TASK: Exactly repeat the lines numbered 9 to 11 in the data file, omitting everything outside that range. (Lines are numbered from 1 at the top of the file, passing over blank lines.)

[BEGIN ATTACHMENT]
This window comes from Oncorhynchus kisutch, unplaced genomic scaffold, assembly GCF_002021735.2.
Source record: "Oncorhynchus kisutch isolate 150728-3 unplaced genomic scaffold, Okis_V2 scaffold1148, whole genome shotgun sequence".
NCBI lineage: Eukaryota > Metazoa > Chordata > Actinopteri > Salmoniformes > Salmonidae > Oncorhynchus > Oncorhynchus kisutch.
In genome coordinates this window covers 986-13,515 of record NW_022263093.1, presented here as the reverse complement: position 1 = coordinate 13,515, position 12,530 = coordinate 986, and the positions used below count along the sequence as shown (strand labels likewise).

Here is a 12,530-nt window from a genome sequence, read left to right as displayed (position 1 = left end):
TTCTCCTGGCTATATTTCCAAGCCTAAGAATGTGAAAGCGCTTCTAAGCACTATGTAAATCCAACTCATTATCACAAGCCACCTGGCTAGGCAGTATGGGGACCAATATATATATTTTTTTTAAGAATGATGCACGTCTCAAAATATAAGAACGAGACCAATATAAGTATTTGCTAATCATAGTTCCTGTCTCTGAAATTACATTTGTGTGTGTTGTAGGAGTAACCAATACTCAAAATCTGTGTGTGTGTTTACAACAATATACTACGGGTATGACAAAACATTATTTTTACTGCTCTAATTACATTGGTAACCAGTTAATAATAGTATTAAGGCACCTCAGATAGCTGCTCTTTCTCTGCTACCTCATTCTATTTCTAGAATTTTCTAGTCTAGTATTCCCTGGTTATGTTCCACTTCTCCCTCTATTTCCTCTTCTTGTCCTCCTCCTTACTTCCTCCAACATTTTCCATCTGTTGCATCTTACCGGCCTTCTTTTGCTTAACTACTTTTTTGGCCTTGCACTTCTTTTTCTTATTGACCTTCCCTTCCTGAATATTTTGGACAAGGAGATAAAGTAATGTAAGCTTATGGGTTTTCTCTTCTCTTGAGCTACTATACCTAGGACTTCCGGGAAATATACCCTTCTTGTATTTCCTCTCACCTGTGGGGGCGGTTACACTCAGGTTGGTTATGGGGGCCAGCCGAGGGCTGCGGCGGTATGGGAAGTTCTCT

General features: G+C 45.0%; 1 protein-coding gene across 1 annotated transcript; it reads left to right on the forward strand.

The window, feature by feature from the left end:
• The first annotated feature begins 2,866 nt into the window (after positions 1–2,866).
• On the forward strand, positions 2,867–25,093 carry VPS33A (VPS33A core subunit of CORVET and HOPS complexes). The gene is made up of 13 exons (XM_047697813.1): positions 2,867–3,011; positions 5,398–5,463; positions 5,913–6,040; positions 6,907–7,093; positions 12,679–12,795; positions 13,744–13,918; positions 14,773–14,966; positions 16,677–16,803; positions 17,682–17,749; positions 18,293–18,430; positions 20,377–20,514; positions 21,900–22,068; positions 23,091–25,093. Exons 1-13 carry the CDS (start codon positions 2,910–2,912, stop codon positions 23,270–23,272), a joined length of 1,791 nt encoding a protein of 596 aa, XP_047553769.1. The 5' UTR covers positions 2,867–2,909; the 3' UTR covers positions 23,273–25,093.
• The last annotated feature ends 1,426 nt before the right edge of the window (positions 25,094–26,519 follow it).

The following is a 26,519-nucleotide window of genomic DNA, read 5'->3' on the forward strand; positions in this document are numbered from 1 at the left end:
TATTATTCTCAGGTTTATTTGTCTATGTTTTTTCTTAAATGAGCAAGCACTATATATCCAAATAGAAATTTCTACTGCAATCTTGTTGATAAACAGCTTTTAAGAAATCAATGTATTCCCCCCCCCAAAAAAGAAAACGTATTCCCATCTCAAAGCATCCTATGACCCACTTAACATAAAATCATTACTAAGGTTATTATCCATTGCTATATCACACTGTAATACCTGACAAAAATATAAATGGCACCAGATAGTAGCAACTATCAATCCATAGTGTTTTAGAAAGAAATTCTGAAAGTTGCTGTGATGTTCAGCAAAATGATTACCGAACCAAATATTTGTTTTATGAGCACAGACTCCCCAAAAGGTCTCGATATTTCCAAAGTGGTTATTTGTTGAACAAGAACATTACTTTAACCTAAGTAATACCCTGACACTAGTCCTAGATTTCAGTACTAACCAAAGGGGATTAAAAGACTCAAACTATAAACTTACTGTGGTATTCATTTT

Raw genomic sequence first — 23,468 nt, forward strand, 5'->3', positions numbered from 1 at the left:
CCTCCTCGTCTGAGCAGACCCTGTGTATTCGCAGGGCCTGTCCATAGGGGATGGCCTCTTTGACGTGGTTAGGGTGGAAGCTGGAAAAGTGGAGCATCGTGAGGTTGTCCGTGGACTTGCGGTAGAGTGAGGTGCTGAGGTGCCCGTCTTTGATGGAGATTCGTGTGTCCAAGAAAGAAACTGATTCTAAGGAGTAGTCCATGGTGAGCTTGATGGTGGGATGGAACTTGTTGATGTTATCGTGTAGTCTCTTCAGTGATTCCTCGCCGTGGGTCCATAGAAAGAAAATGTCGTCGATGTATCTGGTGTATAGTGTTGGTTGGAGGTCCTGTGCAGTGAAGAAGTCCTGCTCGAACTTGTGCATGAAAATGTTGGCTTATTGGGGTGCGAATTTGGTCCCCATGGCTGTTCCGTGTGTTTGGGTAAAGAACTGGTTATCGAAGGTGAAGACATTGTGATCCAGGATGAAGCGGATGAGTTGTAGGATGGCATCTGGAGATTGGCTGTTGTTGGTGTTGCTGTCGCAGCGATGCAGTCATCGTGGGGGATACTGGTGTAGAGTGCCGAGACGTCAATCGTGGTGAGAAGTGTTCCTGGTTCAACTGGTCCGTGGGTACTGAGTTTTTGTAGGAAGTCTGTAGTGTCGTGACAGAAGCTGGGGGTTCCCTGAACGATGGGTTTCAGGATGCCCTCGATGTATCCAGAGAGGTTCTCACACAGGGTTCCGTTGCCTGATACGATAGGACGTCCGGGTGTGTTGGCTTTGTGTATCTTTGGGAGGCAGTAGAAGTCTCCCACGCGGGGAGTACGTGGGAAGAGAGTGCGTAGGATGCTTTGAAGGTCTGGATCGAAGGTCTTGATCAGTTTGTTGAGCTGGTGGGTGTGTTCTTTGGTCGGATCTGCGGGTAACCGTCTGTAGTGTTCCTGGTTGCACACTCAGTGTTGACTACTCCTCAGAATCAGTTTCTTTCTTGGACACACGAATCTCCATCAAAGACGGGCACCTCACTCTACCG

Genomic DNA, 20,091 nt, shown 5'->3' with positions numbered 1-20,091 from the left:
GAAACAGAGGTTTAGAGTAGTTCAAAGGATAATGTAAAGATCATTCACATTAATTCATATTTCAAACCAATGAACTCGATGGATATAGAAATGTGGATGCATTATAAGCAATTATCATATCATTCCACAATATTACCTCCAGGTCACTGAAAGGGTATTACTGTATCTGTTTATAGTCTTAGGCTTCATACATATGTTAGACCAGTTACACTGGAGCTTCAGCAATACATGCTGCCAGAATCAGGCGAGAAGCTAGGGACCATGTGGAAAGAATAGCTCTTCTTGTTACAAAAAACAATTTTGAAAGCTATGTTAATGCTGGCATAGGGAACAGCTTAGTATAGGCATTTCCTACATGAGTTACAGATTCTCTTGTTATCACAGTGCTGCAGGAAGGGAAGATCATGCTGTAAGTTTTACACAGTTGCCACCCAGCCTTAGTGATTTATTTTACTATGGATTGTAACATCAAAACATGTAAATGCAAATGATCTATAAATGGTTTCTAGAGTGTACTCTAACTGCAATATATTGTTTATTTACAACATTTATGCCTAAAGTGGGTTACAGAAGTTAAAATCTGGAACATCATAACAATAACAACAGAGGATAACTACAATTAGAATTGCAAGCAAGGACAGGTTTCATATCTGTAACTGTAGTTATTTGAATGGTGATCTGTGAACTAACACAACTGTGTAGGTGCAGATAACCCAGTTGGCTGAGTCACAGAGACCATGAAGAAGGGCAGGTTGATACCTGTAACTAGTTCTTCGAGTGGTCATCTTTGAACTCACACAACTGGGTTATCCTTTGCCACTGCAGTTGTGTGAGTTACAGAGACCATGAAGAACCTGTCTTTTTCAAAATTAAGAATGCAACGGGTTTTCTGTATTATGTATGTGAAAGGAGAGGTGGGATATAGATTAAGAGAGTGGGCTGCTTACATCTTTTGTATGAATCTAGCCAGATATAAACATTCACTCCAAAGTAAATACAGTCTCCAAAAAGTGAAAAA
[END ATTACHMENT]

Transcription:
• The first annotated feature begins 2,866 nt into the window (after positions 1–2,866).
• On the forward strand, positions 2,867–25,093 carry VPS33A (VPS33A core subunit of CORVET and HOPS complexes). The gene is made up of 13 exons (XM_047697813.1): positions 2,867–3,011; positions 5,398–5,463; positions 5,913–6,040; positions 6,907–7,093; positions 12,679–12,795; positions 13,744–13,918; positions 14,773–14,966; positions 16,677–16,803; positions 17,682–17,749; positions 18,293–18,430; positions 20,377–20,514; positions 21,900–22,068; positions 23,091–25,093. Exons 1-13 carry the CDS (start codon positions 2,910–2,912, stop codon positions 23,270–23,272), a joined length of 1,791 nt encoding a protein of 596 aa, XP_047553769.1. The 5' UTR covers positions 2,867–2,909; the 3' UTR covers positions 23,273–25,093.
• The last annotated feature ends 1,426 nt before the right edge of the window (positions 25,094–26,519 follow it).